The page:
Bullies and harassers love one thing more than anything else: status. The above industries/employers provide that status, so they attract abusive personalities. A minority, yes, but a minority that causes untold misery to their colleagues and the people their jobs exist to serve. That is why all of the above should have careful vetting processes and recruiters trained in profiling to know when an applicant is being evasive. HR should be trained in profiling.
Bullies and harassers also want the power to do what they have been repeating and refining from school onwards: to bully and harass. That is why once they have access to employment that provides status, they will want power – promotion after promotion. Anonymous staff surveys are crucial for catching what is happening in a workplace. Bullying can and is used to cover practices that are negligent, breach regulations, and even the law. There is never anything good about bullying. At the heart of most NHS scandals is a culture of fear whereby clinicians are too afraid to challenge practices that might not be in patients’ best interests. Bullying in the NHS costs lives.
An additional problem is that all of the above industries/employers are great cover for abusive personalities – no one wanted to think that a police officer was a rapist, no one wanted to think that a family entertainer on their telly was a paedophile, no one wants to think that hospitals cover up mistakes that caused patient deaths, but all of these things have and do happen.
Perhaps a new set of ‘Nolan Principles’ are needed for all those working in public services to work in the public interest, with integrity, objectivity, accountability, openness, and honesty – isn’t that what we should be able to demand from all public servants? When there is a scandal, the higher up in the organisation someone is, the more that scandal should impact them. For instance, police officers can lose their pensions if they bring the service into disrepute or abuse their positions – should that not be the case for those at the top of hospital trusts, those who have stuck their heads in the sand while patients die, rather than doing their job and preventing further deaths? Those who lost loved ones would agree. I’ve copied the Nolan principles for public life below. Obviously, they’d need adaption and negotiation with the relevant trade unions.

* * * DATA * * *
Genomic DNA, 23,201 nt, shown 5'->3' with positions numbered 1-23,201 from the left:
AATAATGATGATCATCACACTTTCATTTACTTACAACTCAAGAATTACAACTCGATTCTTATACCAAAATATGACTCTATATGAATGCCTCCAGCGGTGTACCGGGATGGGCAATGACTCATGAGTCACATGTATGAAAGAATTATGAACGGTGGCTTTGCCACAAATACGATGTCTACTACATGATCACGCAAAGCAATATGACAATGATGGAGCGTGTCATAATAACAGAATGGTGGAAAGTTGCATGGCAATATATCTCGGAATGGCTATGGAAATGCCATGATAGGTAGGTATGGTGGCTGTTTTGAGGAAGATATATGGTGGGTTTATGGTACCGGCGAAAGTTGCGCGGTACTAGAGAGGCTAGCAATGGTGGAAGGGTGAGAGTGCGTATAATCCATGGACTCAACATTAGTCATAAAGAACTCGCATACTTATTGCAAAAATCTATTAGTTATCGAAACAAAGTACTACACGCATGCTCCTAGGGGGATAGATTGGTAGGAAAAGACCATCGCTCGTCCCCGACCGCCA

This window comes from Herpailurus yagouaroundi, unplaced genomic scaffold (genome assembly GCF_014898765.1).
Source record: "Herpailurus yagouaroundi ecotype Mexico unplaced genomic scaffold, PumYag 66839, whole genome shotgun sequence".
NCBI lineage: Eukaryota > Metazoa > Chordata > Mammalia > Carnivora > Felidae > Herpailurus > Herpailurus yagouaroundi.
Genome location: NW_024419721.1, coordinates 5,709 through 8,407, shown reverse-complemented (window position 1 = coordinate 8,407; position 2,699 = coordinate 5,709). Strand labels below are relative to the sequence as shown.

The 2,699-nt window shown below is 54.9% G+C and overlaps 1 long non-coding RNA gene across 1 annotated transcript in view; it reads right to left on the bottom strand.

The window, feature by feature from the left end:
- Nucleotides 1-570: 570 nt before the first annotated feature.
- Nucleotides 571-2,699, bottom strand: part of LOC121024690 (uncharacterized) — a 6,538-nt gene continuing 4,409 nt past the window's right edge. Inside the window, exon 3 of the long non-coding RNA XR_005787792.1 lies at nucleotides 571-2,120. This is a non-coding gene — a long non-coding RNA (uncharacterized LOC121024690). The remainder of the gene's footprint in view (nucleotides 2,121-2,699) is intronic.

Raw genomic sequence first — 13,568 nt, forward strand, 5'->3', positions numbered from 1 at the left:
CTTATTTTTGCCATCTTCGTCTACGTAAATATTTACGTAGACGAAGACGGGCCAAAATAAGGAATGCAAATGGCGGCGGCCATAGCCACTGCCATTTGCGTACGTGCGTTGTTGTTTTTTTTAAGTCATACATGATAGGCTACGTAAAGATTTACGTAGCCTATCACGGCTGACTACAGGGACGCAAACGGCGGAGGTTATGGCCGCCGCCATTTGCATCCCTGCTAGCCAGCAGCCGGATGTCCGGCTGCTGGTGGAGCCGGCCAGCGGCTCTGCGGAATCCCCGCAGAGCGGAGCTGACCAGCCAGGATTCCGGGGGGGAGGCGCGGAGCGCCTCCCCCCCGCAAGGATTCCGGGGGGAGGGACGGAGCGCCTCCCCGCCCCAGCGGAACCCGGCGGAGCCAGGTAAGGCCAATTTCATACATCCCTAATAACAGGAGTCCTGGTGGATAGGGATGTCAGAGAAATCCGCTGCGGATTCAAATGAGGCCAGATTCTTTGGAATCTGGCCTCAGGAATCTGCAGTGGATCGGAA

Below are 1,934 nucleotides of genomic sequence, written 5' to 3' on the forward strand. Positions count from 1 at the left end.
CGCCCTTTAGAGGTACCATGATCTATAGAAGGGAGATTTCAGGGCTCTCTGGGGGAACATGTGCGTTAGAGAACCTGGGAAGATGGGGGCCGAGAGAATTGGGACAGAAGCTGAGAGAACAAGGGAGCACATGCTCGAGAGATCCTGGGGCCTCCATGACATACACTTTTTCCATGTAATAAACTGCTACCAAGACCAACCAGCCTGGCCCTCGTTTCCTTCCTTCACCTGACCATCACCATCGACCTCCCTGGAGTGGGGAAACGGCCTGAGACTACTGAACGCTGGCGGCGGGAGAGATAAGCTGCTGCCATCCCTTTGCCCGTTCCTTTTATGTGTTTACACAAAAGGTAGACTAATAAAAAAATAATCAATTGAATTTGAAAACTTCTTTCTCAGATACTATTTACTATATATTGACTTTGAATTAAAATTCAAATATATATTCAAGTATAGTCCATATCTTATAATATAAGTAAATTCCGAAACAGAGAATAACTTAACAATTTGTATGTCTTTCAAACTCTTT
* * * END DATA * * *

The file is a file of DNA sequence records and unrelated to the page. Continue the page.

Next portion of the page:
The Seven Principles of Public Life (also known as the Nolan Principles) apply to anyone who works as a public office-holder. This includes all those who are elected or appointed to public office, nationally and locally, and all people appointed to work in the Civil Service, local government, the police, courts and probation services, non-departmental public bodies (NDPBs), and in the health, education, social and care services. All public office-holders are both servants of the public and stewards of public resources. The principles also apply to all those in other sectors delivering public services.
Holders of public office should act solely in terms of the public interest.
Holders of public office must avoid placing themselves under any obligation to people or organisations that might try inappropriately to influence them in their work. They should not act or take decisions in order to gain financial or other material benefits for themselves, their family, or their friends. They must declare and resolve any interests and relationships.
Holders of public office must act and take decisions impartially, fairly and on merit, using the best evidence and without discrimination or bias.
Holders of public office are accountable to the public for their decisions and actions and must submit themselves to the scrutiny necessary to ensure this.
Holders of public office should act and take decisions in an open and transparent manner. Information should not be withheld from the public unless there are clear and lawful reasons for so doing.
Holders of public office should be truthful.
Holders of public office should exhibit these principles in their own behaviour and treat others with respect. They should actively promote and robustly support the principles and challenge poor behaviour wherever it occurs.
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